• My beef with this and other price-only comparos is that it overlooks one key factor: earnings/income. A key reason why the US and the UK got their fingers caught in the mortgage crisis was that housing prices were growing much, much faster then incomes. An annualized increase in real estate prices of 10-15% is not a concern as long as average incomes also rise by the same or more (and, yes – 10-15% increases in earnings/year – I’d like that, too 🙂 ). This relationship is a bit more realistic again here in the US then it was, but still a lot worse then 15 or 20 years ago.
    I’d love to see some tables or charts showing the ratio of average housing price/average yearly income year-to-year for the places listed above, as well the key cities in the US discussed here. A notable increase in the cost/annual income ratio should be a good predictor of trouble to come.

  • It’s really quite simple. Housing has bottomed in most areas as long as interest rates have bottomed. If the market forces the 10yr up to a more historic mean of 6-8%, watch out below.

    • I wish interest rates would just increase already; maybe it would force banks to release properties in anticipation that prices will fall. As long as the expected direction of prices is up from all this manipulation, they can take their sweet time. Sooner the inventory clears out the better. Little price jumps like in 2012 are similar to dead cat bounces; but once it falls below that blip again, I see a lot of people trying to cash out when they realize prices are not stable.

    • Interest rates in 2000 were 8%. Now, they’re 3.5%, a drop of 56%. The theoretical baseline $100k home 2000 has a $733/month PI and theoretical $144, whereas the theoretical home with 44% price increase from 2000 to 2013 has a $646/month PI.

      Homes were either over-priced in 2000 or we’re in a mammoth interest rate bubble in 2013.

      • Well, the down payment isn’t going lower than the FHA 3.5%, and lowering the interest rate seems unlikely to reduce the PI by much anymore, even if it drops to 2% or something. We can keep increasing the money supply but I wonder how much of the coming drop in housing will come from inflated prices in other basic items; so not just ability to qualify, but the ability to support monthly payments when gas/food/etc starts to rise more.

        Just feels like a bad future all around because the fundamentals are screwy and we lost touch with what actual value feels like with all these games being played. The most sophisticated wealth redistribution game in history, being played globally with multiple market bubbles? Or just a natural result of how we mismanage fiat money?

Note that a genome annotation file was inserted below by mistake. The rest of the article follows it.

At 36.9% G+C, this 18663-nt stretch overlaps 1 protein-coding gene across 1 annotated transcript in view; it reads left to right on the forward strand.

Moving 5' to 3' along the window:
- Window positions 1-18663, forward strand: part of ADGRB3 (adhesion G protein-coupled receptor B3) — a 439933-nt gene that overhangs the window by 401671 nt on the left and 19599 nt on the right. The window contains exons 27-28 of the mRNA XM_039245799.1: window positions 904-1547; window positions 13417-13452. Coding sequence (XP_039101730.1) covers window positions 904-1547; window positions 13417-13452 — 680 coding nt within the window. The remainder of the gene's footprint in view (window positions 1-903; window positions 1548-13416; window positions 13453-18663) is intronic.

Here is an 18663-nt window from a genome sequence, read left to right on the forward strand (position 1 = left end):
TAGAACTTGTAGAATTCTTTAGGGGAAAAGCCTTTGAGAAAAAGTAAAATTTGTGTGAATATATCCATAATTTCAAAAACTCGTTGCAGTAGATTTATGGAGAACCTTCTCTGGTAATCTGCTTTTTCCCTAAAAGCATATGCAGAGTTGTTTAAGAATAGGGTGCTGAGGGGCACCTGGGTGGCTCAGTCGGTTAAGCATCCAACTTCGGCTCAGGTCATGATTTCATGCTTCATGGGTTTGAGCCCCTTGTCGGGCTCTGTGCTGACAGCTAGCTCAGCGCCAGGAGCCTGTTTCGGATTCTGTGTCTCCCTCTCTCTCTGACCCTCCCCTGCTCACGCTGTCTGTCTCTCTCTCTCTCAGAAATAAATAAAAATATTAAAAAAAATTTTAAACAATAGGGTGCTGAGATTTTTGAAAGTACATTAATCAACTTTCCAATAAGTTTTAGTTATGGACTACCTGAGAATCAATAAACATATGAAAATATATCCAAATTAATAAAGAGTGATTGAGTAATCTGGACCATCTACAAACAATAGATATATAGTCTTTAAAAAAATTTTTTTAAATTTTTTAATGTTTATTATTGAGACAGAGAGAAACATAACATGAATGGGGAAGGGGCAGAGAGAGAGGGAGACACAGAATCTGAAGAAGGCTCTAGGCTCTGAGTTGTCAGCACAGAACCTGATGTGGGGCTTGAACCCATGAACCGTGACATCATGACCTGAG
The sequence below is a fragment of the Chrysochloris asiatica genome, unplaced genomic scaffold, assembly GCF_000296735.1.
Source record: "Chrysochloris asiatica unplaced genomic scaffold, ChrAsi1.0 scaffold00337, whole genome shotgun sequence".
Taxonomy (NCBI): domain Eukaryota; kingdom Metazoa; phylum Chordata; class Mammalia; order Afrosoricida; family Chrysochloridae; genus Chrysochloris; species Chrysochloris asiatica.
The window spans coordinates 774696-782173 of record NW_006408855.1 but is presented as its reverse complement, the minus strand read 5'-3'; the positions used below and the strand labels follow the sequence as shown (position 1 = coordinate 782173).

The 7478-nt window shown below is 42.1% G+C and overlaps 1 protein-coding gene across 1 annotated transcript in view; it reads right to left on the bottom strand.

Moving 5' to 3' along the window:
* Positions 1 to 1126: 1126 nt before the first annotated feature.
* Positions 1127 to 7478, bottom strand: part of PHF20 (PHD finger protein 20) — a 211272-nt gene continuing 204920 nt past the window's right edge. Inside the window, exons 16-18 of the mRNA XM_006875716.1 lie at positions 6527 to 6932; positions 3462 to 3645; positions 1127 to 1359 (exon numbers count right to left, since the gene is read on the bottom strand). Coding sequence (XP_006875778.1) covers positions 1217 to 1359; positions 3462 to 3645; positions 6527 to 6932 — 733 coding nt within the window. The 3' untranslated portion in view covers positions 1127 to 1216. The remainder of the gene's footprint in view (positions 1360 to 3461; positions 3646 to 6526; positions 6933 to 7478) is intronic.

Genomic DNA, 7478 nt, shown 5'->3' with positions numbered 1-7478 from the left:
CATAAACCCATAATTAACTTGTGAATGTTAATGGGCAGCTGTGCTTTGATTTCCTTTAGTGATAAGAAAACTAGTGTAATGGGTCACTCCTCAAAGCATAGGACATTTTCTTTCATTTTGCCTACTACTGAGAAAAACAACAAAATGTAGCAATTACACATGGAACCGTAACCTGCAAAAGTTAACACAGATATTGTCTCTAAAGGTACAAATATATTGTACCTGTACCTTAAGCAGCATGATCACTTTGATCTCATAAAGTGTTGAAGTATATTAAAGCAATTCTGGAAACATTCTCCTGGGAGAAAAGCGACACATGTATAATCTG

I generally think that housing should be 3 years gross income, and CA is permanently overpriced, but this is mainly around the metro areas I found. I’d prefer the market imploded all at once but I doubt it will happen so neatly.

  • In 1984 when the rates were hitting 17.5% for an ARM, we took the plunge into our first home. Eventually, we refi’d into an 8% fixed. (The cap was 5 points either way.)

    In 1998 paying 7% (30 yr fixed) we upgraded to our McMansion. We were stoked at 7%.

    Rates should truly be higher than 7%. The economy was strong back in 1998, jobs plentiful and salaries were good. Fast forward to now, and this engineered market is FUBAR in my lifetime.

    • AHA! “bad economy=low rates, good economy=high rates.” of course it doesn’t hurt to have it all denominated in dollars. i would recommend 10 percent of your home’s value be placed in gold at all times….then kick back and “wait for that Government check to bounce…again.”

  • 13 Horribly Depressing Real Estate Ads

    Dead on Arrival

    Some have called the housing market the “dead spot” in the U.S. economy — but a seller in Raleigh, North Carolina, seems to have taken the concept literally.

    Among photos of a typical living room and one-and-a-half baths, is a photo of, yes, a stained outline of a dead body.

    Yet it seems that the scare tactic actually worked—the home sold at the end of June–albeit at just over half of its original listing price.


  • Chinese homes for sale

    Really enjoyed this blog post, is there any way I can receive an update sent in an email when you write a new post?

  • Here is another article on how Mumbai’s real estate bubble is on the verge of bursting. Infact, cracks have already started to show. Residex, the housing price index maintained by the NHB, indicates a 11% decline in the prices of the high profile Western suburbs in the Jan -March 2013 period.